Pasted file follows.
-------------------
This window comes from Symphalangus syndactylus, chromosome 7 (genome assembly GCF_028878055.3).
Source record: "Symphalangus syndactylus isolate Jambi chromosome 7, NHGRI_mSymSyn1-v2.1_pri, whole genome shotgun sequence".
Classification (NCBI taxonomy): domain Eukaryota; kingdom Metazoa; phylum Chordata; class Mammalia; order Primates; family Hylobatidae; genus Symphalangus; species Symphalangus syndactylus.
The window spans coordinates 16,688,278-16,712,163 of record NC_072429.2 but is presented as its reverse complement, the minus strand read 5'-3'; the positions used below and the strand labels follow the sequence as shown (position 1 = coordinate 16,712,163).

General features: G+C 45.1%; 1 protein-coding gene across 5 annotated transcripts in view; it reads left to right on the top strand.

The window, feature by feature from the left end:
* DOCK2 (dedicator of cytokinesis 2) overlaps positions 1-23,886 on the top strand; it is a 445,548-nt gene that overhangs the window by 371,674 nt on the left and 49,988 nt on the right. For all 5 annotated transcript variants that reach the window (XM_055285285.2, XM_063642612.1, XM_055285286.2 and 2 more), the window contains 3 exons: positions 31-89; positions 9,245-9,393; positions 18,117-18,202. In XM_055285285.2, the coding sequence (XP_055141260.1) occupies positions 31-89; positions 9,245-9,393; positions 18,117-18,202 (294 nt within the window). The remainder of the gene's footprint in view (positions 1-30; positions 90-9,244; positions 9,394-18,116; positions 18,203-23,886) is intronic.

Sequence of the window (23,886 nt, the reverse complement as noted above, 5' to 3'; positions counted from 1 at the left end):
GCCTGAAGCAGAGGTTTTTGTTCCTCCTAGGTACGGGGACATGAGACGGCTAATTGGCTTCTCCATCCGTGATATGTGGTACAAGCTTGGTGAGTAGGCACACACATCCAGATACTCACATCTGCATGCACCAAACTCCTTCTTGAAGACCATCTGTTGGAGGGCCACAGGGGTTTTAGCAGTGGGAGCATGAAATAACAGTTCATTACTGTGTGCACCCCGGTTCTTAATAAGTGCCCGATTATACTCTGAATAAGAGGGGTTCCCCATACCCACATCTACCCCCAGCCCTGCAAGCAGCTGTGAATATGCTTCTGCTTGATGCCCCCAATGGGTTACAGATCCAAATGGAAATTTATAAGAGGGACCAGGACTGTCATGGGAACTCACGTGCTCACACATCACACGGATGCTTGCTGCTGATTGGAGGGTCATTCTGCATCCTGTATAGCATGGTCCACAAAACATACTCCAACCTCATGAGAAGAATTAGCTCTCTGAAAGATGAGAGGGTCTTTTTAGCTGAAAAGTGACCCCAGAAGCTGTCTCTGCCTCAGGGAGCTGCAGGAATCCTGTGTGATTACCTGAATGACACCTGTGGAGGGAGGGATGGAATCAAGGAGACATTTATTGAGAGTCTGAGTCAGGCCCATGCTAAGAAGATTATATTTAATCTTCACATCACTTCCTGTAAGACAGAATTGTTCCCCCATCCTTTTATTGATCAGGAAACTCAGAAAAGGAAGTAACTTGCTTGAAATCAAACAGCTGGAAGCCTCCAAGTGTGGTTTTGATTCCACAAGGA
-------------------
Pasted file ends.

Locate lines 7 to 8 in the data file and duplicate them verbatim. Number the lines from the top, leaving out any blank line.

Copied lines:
* DOCK2 (dedicator of cytokinesis 2) overlaps positions 1-23,886 on the top strand; it is a 445,548-nt gene that overhangs the window by 371,674 nt on the left and 49,988 nt on the right. For all 5 annotated transcript variants that reach the window (XM_055285285.2, XM_063642612.1, XM_055285286.2 and 2 more), the window contains 3 exons: positions 31-89; positions 9,245-9,393; positions 18,117-18,202. In XM_055285285.2, the coding sequence (XP_055141260.1) occupies positions 31-89; positions 9,245-9,393; positions 18,117-18,202 (294 nt within the window). The remainder of the gene's footprint in view (positions 1-30; positions 90-9,244; positions 9,394-18,116; positions 18,203-23,886) is intronic.

Sequence of the window (23,886 nt, the reverse complement as noted above, 5' to 3'; positions counted from 1 at the left end):